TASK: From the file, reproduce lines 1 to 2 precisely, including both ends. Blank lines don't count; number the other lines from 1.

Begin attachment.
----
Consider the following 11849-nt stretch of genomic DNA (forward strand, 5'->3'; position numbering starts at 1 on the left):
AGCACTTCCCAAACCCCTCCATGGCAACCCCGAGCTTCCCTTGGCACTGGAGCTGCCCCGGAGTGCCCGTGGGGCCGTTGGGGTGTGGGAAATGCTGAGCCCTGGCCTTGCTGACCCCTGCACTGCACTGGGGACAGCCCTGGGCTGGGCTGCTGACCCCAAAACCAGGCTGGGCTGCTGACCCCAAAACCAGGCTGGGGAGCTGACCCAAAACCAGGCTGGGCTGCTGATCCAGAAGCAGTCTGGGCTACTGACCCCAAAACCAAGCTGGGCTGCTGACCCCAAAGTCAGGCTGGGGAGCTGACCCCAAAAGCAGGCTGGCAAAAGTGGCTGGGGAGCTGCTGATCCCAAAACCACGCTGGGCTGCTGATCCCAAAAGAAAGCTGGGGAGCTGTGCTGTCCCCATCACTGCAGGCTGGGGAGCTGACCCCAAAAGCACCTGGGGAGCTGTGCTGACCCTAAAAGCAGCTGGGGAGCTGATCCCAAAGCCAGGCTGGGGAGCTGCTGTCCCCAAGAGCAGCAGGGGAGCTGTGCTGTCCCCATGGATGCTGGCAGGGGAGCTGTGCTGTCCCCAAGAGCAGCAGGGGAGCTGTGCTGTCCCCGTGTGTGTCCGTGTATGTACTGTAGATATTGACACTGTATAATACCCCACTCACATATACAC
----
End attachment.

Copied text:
Consider the following 11849-nt stretch of genomic DNA (forward strand, 5'->3'; position numbering starts at 1 on the left):
AGCACTTCCCAAACCCCTCCATGGCAACCCCGAGCTTCCCTTGGCACTGGAGCTGCCCCGGAGTGCCCGTGGGGCCGTTGGGGTGTGGGAAATGCTGAGCCCTGGCCTTGCTGACCCCTGCACTGCACTGGGGACAGCCCTGGGCTGGGCTGCTGACCCCAAAACCAGGCTGGGCTGCTGACCCCAAAACCAGGCTGGGGAGCTGACCCAAAACCAGGCTGGGCTGCTGATCCAGAAGCAGTCTGGGCTACTGACCCCAAAACCAAGCTGGGCTGCTGACCCCAAAGTCAGGCTGGGGAGCTGACCCCAAAAGCAGGCTGGCAAAAGTGGCTGGGGAGCTGCTGATCCCAAAACCACGCTGGGCTGCTGATCCCAAAAGAAAGCTGGGGAGCTGTGCTGTCCCCATCACTGCAGGCTGGGGAGCTGACCCCAAAAGCACCTGGGGAGCTGTGCTGACCCTAAAAGCAGCTGGGGAGCTGATCCCAAAGCCAGGCTGGGGAGCTGCTGTCCCCAAGAGCAGCAGGGGAGCTGTGCTGTCCCCATGGATGCTGGCAGGGGAGCTGTGCTGTCCCCAAGAGCAGCAGGGGAGCTGTGCTGTCCCCGTGTGTGTCCGTGTATGTACTGTAGATATTGACACTGTATAATACCCCACTCACATATACAC